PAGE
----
POINTS OF INTEREST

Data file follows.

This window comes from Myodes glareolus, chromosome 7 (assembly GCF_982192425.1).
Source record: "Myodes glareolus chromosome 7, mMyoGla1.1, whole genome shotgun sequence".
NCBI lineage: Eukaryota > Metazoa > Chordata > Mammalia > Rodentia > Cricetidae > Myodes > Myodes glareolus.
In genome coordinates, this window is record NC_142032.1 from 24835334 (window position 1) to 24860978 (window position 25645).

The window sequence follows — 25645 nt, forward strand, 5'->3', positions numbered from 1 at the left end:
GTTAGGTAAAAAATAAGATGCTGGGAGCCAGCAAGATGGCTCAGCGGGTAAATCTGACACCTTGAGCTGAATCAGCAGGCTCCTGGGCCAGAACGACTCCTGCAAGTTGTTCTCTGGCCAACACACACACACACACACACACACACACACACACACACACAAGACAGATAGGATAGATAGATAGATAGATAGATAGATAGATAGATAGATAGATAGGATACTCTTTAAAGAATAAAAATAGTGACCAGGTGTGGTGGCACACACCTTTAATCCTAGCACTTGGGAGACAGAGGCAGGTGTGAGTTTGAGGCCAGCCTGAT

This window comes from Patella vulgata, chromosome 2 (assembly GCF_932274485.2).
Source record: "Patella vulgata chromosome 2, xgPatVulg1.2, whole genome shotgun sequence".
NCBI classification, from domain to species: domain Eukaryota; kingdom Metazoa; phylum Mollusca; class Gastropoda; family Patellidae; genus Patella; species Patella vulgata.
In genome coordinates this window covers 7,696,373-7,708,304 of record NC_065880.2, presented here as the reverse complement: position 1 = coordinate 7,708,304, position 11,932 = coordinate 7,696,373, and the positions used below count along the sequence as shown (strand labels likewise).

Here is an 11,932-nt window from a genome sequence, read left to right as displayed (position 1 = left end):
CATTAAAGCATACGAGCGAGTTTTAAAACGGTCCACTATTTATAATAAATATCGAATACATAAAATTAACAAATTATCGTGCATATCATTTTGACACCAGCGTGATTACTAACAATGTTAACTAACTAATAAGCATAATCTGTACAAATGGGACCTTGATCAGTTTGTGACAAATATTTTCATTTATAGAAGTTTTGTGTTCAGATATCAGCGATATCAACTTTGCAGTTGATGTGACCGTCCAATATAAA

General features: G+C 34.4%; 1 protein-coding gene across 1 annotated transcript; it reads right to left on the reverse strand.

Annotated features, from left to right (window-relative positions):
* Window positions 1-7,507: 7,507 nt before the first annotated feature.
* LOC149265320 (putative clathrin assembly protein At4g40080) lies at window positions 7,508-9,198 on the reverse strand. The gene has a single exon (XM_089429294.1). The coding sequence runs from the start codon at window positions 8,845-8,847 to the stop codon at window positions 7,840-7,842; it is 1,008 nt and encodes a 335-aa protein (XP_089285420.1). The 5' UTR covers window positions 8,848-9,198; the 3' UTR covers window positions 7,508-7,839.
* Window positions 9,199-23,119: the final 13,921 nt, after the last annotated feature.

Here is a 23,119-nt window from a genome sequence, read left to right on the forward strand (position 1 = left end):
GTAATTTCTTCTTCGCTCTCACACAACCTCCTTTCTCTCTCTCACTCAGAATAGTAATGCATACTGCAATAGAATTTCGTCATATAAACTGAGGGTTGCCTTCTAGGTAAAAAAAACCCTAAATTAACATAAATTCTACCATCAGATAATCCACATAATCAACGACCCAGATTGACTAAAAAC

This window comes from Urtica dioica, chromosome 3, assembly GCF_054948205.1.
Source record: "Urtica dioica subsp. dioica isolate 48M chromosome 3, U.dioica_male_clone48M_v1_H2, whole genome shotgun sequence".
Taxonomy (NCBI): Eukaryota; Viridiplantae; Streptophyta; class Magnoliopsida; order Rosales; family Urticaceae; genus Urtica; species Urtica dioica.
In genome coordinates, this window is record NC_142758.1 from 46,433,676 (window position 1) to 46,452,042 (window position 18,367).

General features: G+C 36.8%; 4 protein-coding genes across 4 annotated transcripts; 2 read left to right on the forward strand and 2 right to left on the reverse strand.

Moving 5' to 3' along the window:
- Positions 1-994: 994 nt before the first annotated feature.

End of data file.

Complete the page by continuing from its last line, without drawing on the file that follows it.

Architect Leon Battista Alberti (1404–72) designed perhaps the very first private residence inspired by antique models—which goes a step further than the Palazzo Strozzi. A comparison between the two is illuminating. Evident on the facade of the Palazzo Rucellai, dating between 1455 and 1470, is the ordered arrangement of windows and rusticated stonework seen on the Palazzo Strozzi, but Alberti's facade is far less forbidding. Alberti devoted a far larger proportion of his wall space to windows, which lighten the facade's appearance, and filled in the remainder with rigorously ordered classical elements borrowed from antiquity. The result, though still severe, is less fortresslike, and Alberti strove for this effect purposely (he is on record as saying that only tyrants need fortresses). Ironically, the Palazzo Rucellai was built some 30 years before the Palazzo Strozzi. Alberti's civilizing ideas here, it turned out, had little influence on the Florentine palazzi that followed. To Renaissance Florentines, power—in architecture, as in life—was equally as impressive as beauty. While you are admiring the facade (the palazzo isn't open to the public), turn around and look at the Loggia dei Rucellai across the street. Built in 1463–66, it was the private "terrace" of the Rucellai family, in-laws to the Medici. Its soaring heights and grand arches are a firm testament to the family's status and wealth.